Boyd Gaming is implementing 'Boyd Clean' across all properties, including at Blue Chip Casino, to ensure cleaning and social distancing for patrons. Staff photo by Kale Wilk
Boyd Gaming is implementing 'Boyd Clean' across all properties, including at Blue Chip Casino, to ensure cleaning and social distancing for patrons. Staff photo by Kale Wilk
In the gaming industry, the house always wins. Except, apparently, in 2020, when everybody lost.

An unprecedented three-month, state-mandated shutdown of Indiana's casinos to minimize the potential spread of COVID-19 led to record job losses this year, along with millions of dollars in lost casino revenue and state and local tax collections.

The full impact of the March 16-June 15 statewide casino closure — the first time since 1995 no casinos were operating in Indiana — will take years to calculate, evaluate and understand, both within the industry and for the outside entities that rely on gaming receipts.

Still today, casinos in Northwest Indiana and across the Hoosier State are operating at reduced capacity, with limited slot machine availability, table game seating caps, shuttered poker rooms, reduced restaurant hours, and no events or promotions likely to attract a large crowd.

The Indiana Gaming Commission also is requiring all casino patrons and employees to undergo a body temperature check and health screening questionnaire prior to entering, and to wear a mask, or another face covering, at all times while in a casino, unless eating or drinking at least six feet away from other individuals.

Surging COVID-19 case counts in October and November all but ensure those restrictions will be in place in Indiana casinos well into 2021, even if a hoped-for coronavirus vaccine wins preliminary federal approval by the end of the year.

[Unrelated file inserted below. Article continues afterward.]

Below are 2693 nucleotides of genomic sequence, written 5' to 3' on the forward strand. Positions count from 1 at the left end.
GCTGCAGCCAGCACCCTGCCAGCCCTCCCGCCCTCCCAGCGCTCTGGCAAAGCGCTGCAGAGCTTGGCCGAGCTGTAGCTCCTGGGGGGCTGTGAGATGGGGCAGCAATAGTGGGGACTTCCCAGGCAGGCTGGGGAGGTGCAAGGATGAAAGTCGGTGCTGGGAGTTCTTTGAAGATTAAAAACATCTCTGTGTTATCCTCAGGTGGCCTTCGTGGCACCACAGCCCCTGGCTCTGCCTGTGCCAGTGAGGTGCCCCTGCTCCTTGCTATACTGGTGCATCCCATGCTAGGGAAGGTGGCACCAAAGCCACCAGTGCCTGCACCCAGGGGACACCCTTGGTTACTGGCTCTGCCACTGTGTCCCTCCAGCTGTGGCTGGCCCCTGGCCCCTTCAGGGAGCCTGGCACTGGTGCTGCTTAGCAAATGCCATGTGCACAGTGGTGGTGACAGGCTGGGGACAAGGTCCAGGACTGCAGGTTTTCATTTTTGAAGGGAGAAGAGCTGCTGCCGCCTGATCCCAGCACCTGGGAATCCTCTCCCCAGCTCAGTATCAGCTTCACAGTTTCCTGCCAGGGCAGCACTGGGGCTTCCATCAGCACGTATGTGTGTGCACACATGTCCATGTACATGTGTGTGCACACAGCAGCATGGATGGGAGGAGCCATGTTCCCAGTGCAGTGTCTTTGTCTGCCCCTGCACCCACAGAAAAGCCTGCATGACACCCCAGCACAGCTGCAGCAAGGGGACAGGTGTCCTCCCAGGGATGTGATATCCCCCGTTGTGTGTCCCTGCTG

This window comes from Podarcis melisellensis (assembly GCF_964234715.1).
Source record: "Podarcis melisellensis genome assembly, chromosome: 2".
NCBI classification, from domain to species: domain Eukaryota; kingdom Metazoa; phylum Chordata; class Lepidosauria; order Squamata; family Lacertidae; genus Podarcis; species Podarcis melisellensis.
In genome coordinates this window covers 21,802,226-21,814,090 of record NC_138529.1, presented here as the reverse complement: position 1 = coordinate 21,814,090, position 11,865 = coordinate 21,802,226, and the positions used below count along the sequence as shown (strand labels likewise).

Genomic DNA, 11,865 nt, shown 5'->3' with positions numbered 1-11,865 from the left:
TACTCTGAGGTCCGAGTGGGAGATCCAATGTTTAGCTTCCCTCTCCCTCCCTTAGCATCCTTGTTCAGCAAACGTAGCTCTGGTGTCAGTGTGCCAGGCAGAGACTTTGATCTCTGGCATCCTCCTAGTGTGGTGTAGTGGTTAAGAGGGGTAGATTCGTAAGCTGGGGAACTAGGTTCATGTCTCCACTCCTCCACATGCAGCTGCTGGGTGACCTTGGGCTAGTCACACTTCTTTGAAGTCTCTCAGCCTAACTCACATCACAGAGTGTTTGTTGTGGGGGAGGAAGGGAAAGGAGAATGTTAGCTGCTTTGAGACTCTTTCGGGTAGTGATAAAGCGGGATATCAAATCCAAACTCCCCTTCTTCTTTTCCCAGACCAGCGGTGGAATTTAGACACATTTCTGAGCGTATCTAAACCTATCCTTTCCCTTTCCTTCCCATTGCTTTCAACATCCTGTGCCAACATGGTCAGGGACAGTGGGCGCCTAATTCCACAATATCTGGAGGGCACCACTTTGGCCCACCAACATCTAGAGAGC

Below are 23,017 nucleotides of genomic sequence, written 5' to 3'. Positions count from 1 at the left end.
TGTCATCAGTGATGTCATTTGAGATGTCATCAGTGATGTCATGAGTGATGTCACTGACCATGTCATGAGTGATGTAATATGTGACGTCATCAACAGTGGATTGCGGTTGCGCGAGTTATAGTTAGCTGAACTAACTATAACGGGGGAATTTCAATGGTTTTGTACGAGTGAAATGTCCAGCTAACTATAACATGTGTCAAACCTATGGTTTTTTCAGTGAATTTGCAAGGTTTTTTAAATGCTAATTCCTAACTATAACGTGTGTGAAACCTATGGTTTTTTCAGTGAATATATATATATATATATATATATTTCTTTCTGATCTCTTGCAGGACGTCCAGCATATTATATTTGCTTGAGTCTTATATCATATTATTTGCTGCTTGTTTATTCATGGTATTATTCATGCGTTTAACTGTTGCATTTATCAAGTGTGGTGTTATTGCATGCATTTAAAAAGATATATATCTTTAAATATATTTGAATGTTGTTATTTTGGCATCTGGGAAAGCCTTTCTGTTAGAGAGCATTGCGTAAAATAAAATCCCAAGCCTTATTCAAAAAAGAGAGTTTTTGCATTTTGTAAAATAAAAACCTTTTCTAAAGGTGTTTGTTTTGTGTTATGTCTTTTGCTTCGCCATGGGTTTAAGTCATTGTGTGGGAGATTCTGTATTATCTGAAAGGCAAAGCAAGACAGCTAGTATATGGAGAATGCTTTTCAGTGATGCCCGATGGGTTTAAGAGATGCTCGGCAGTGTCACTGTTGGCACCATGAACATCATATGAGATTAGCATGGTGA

Notably, the limitations have not significantly impacted wagers in the months after reopening.

In September, the statewide casino "win," or revenue after paying winning bets, was $170 million, down just $8 million compared to September 2019 when none of the present operating restrictions were in effect.

Indiana's sports wagering handle also topped $200 million for the first time in September as all the major professional sports leagues began play or resumed their COVID-19 interrupted seasons.

While that's certainly a hopeful sign the industry may rebound higher when the COVID-19 pandemic is over, there's likely no getting back the approximately $575 million casino win and $184 million in state and local tax revenue lost during the shutdown.

Gov. Eric Holcomb said despite the tax revenue losses, he's confident Indiana can manage its way through the crisis by cutting unnecessary spending and prudently deploying its $2 billion budget reserve.

"As our state works to slow the spread of coronavirus, I'm grateful for the years of exceptional stewardship that has allowed Indiana to be financially prepared to face this storm," Holcomb said.

"We will remain dedicated to ensuring Hoosiers receive services without interruption while maintaining Indiana's trademark fiscal responsibility as we adjust to this new normal."

On the other hand, local government leaders in Northwest Indiana, who have a smaller financial cushion than the state, took immediate action to halt infrastructure projects and other municipal spending funded by casino receipts.

"I pray on bended knee that the industry will come back," said East Chicago Mayor Anthony Copeland in April, one month into the shutdown.

"But I'm far from foolish. I know that if they cranked up tomorrow, it still would take months and months before people that have been affected across the nation who go to these properties will have disposable income. So this is going to be more than a minute, and I realize that."